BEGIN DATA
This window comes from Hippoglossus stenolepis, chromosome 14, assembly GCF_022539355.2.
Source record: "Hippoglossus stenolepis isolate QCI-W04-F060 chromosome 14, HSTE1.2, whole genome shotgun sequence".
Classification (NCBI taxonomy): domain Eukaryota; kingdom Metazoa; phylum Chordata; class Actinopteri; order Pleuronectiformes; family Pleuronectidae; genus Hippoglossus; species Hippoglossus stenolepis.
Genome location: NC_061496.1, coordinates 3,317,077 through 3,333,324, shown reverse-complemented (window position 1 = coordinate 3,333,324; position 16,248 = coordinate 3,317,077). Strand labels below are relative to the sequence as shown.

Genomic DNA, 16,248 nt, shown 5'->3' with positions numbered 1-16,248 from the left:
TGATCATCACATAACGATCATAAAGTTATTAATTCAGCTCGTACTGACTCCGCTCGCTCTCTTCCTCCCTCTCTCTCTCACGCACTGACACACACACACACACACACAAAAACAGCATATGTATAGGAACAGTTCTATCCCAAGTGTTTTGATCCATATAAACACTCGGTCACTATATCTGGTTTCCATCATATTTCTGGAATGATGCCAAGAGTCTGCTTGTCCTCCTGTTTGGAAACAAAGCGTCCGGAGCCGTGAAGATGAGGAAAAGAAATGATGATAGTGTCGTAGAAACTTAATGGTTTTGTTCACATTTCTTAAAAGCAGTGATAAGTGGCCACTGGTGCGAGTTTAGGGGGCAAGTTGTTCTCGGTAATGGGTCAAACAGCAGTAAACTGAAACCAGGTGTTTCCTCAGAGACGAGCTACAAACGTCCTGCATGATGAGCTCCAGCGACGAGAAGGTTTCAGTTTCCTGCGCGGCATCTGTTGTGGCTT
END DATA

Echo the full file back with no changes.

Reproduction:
This window comes from Hippoglossus stenolepis, chromosome 14, assembly GCF_022539355.2.
Source record: "Hippoglossus stenolepis isolate QCI-W04-F060 chromosome 14, HSTE1.2, whole genome shotgun sequence".
Classification (NCBI taxonomy): domain Eukaryota; kingdom Metazoa; phylum Chordata; class Actinopteri; order Pleuronectiformes; family Pleuronectidae; genus Hippoglossus; species Hippoglossus stenolepis.
Genome location: NC_061496.1, coordinates 3,317,077 through 3,333,324, shown reverse-complemented (window position 1 = coordinate 3,333,324; position 16,248 = coordinate 3,317,077). Strand labels below are relative to the sequence as shown.

Genomic DNA, 16,248 nt, shown 5'->3' with positions numbered 1-16,248 from the left:
TGATCATCACATAACGATCATAAAGTTATTAATTCAGCTCGTACTGACTCCGCTCGCTCTCTTCCTCCCTCTCTCTCTCACGCACTGACACACACACACACACACACAAAAACAGCATATGTATAGGAACAGTTCTATCCCAAGTGTTTTGATCCATATAAACACTCGGTCACTATATCTGGTTTCCATCATATTTCTGGAATGATGCCAAGAGTCTGCTTGTCCTCCTGTTTGGAAACAAAGCGTCCGGAGCCGTGAAGATGAGGAAAAGAAATGATGATAGTGTCGTAGAAACTTAATGGTTTTGTTCACATTTCTTAAAAGCAGTGATAAGTGGCCACTGGTGCGAGTTTAGGGGGCAAGTTGTTCTCGGTAATGGGTCAAACAGCAGTAAACTGAAACCAGGTGTTTCCTCAGAGACGAGCTACAAACGTCCTGCATGATGAGCTCCAGCGACGAGAAGGTTTCAGTTTCCTGCGCGGCATCTGTTGTGGCTT